powered by AFI
The working titles of this film were Watch Your Step, which also was the title of the screen story, and Stepping Toes. Modern sources also list On Your Ballet, Stepping Stones, Stepping High, Round the Town, Dance with Me, Let's Dance and Twinkle, Twinkle as other working titles. The production, which according to a Hollywood Reporter news item, required 300 hours of rehearsal, was the seventh film in which Rogers and Astaire appeared together. Rehearsals began in November 1936. Shall We Dance was the first film that George and Ira Gershwin worked on with Astaire, and only the second film for which the brothers had composed music. The Gershwins wrote the music for two of Astaire's broadway shows, Lady, Be Good! and Funny Face, as well as composing for Girl Crazy, a Broadway musical that starred Rogers. Their song "They Can't Take That Away from Me" was nominated for an Academy Award for Best Song but lost to "Sweet Leilani" from Paramount's Waikiki Wedding. Hollywood Reporter production charts and news items add Abe Reynolds to the cast list, but his participation in the final film has not been confirmed. RKO production files indicate that Margot Grahame was originally cast in the role of Lady Tarrington, but was subsequently replaced by Ketti Gallian. Modern sources add to the cast George Magrill (Room steward), Jean de Briac and Pauline Garon. In addition, modern sources complete the above list of players with the following character names: Emma Young (Tai) and Sherwood Bailey (Newsboy). Modern source crew credits include Robert Russell Bennett (Orchestrator); John Miehle (Still photographer) and Edith Clark (Wardrobe attendant).
Modern sources give the following information about the production: At the time of his hiring, George Gershwin, who had recently written the opera Porgy and Bess and had suffered a series of Broadway flops, was deemed by the industry to be "highbrow" and uncommercial. Consequently, his deal with RKO, which paid him $55,000 for Shall We Dance and included an option for a second film at $70,000, earned him considerably less than Irving Berlin and Jerome Kern made for similar work on previous Astaire-Rogers films. The Gershwins began composing music for the film months before production began, and the script was written to some extent around the songs. (The film's premise was reportedly inspired by the Richard Rodgers-Lorenz Hart hit Broadway show On Your Toes, a story about an American revue dancer and a Russian ballet company, which the composers originally had imagined as an Astaire vehicle. The play was filmed in 1939, but without Astaire [see entry above]). Because of the fundamental set-up of the film's story, the script encountered immediate censorship problems with the PCA. Joseph I. Breen, the director of the PCA, said of the script: "The attempt to make comedy out the suggestion-even though such suggestion is quite untrue-of an unmarried woman who is pregnant, is, in our judgment, highly offensive." Many deletions were ordered by Breen, who also admonished RKO to be careful not to expose any "intimate" parts of the dancers' bodies, particularly breasts.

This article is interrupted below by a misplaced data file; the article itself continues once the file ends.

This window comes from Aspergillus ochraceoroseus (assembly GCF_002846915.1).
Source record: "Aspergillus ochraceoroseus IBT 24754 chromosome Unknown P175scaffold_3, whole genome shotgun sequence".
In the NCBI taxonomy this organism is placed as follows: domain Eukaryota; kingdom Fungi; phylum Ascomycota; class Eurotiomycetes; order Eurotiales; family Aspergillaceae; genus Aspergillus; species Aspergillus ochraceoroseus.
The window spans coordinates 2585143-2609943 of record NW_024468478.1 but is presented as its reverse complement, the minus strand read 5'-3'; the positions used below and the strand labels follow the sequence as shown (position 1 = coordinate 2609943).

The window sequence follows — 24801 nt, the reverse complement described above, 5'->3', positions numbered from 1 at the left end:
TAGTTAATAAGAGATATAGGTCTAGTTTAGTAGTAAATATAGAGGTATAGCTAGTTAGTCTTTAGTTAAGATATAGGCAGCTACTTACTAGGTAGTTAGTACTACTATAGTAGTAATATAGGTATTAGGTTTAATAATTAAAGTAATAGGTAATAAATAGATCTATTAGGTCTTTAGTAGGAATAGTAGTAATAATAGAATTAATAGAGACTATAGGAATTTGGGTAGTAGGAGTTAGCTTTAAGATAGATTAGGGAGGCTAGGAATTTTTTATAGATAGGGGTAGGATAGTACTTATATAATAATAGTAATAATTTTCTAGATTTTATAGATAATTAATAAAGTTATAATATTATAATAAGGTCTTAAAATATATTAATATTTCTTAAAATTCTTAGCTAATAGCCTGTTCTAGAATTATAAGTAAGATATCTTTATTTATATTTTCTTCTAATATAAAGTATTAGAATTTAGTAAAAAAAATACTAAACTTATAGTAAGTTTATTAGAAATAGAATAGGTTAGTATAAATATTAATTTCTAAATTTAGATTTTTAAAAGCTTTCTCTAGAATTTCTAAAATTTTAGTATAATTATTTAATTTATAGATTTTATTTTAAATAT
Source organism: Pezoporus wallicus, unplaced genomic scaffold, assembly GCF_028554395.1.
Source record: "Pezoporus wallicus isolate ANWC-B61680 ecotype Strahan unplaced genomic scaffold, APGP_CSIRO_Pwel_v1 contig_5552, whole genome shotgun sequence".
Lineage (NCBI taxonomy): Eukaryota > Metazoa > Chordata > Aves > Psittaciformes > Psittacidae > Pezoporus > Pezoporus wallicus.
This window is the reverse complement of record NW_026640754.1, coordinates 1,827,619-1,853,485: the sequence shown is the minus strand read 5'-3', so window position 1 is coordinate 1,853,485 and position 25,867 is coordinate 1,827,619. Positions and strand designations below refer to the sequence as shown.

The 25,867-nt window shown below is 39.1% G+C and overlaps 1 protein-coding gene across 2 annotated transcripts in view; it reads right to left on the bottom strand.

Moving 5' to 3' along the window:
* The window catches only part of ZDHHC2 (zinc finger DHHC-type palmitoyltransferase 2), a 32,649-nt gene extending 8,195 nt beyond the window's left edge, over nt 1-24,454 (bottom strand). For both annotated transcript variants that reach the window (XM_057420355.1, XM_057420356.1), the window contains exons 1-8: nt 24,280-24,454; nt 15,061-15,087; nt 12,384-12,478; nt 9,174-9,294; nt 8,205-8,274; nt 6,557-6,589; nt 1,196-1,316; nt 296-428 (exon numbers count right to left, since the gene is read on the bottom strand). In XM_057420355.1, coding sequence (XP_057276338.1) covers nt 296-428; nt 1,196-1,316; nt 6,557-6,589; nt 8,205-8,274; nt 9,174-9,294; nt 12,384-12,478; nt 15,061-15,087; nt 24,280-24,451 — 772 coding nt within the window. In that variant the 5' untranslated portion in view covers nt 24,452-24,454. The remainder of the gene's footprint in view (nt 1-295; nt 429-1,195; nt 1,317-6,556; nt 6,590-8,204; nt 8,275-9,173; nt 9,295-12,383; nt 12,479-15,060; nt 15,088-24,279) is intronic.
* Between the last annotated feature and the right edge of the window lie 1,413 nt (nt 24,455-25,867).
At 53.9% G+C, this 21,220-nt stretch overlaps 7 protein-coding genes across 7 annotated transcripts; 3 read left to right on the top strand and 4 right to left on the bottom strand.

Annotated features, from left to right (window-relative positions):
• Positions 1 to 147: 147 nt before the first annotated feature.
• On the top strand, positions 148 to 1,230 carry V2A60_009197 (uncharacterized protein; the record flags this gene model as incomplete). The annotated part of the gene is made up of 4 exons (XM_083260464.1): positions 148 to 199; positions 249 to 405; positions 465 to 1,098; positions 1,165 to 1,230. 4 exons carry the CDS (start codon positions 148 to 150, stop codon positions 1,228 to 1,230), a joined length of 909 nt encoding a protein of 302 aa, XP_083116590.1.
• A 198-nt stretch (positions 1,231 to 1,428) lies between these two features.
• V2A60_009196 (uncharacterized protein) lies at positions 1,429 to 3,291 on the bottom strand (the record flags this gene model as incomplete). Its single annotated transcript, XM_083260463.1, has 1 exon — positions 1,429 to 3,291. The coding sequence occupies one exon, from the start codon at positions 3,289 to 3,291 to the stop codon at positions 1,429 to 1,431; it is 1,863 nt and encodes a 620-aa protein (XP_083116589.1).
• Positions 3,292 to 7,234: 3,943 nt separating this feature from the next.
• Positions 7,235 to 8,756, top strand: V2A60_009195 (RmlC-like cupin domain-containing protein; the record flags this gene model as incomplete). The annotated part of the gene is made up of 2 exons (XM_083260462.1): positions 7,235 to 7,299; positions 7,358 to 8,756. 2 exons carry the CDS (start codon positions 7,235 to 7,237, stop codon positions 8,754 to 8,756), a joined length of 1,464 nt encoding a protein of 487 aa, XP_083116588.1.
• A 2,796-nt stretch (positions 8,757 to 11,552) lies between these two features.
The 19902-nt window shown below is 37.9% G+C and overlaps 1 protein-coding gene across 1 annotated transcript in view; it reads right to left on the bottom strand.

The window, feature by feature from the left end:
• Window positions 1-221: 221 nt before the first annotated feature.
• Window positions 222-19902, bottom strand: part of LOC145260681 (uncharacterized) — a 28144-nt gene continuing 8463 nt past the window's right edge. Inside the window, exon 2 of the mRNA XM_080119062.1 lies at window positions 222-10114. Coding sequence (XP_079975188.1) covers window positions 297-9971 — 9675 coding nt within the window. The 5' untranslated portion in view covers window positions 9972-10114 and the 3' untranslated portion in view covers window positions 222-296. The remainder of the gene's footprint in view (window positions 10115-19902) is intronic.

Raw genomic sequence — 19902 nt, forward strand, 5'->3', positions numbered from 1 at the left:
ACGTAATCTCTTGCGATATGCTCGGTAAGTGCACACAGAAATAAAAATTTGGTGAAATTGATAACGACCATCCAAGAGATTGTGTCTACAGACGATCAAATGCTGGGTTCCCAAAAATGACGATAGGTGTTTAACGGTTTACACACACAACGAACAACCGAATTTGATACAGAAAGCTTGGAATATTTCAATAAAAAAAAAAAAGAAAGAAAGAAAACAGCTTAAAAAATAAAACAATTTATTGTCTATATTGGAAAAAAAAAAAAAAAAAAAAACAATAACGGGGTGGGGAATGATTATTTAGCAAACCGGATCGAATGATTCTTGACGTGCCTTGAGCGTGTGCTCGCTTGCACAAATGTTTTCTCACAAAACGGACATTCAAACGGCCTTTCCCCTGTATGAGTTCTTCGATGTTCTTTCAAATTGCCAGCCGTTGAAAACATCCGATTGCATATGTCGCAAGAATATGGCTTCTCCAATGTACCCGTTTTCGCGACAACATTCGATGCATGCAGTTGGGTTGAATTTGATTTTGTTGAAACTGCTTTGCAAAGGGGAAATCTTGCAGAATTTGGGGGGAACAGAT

Hal Borne's piano arrangements were used by orchestrator Robert Russell Bennett as the basis for the score's orchestration. One song composed for the film, "Hi-Ho," which was to be used at the film's opening, was dropped from the score because shooting it according to the Gershwins' scheme would have cost the studio $55,000. ("Hi-Ho" was not published until 1967.) Another song, "Wake Up, Brother, and Dance," was eliminated from the score to make room for the title song but re-surfaced years later in altered form as "Sophia" in Billy Wilder's 1964 film Kiss Me, Stupid. In November 1936, George Gershwin wrote of his efforts on the title song: "We haven't a title for the picture as yet, but we are all struggling hard to find just the right phrase." Their friend, Vincente Minnelli, is credited with coming up the "right phrase," and the Gershwins proceeded to complete "Shall We Dance?" (the question mark was eventually deleted) in the spring of 1937.
Producer Pandro S. Berman, who expected the Gershwins to create "six hits" for the film, wanted the highly respected George Balanchine (who had choreographed sequences in On Your Toes) to choreograph the musical numbers. Balanchine expressed interest in the project, but prior commitments to the Metropolitan Opera prohibited him from accepting the assignment. Director Sandrich tried to hire Russian choreographer Leonide Massine for the ballet sequences, but Harry Losee was flown in from New York and, in spite of his background in modern dance, was assigned to the ballet sequences. Hermes Pan assisted Astaire on the show dancing. The complicated roller skating routine that accompanies "Let's Call the Whole Thing Off" required thirty-two hours of preparation and took four days to shoot. Astaire and Rogers skated for an estimated eighty miles. Because the routine was especially difficult, Astaire declined to shoot it according to his "single-shot" rule (see Top Hat for further information). The skating sound effects were dubbed and inserted after shooting. According to Hermes Pan, Astaire got the idea for the choreography for the "Slap That Bass" number, in which Astaire dances around the ocean liner's boiler room, playing off the machinery, from a cement mixer he and Pan passed on the RKO lot. In spite of Berman's desires for hit songs and a hit movie to counter the relatively poor box office showing of Swing Time, Shall We Dance made only $413,000 in profits, while the Gershwins' songs failed to catch on with public until many years later.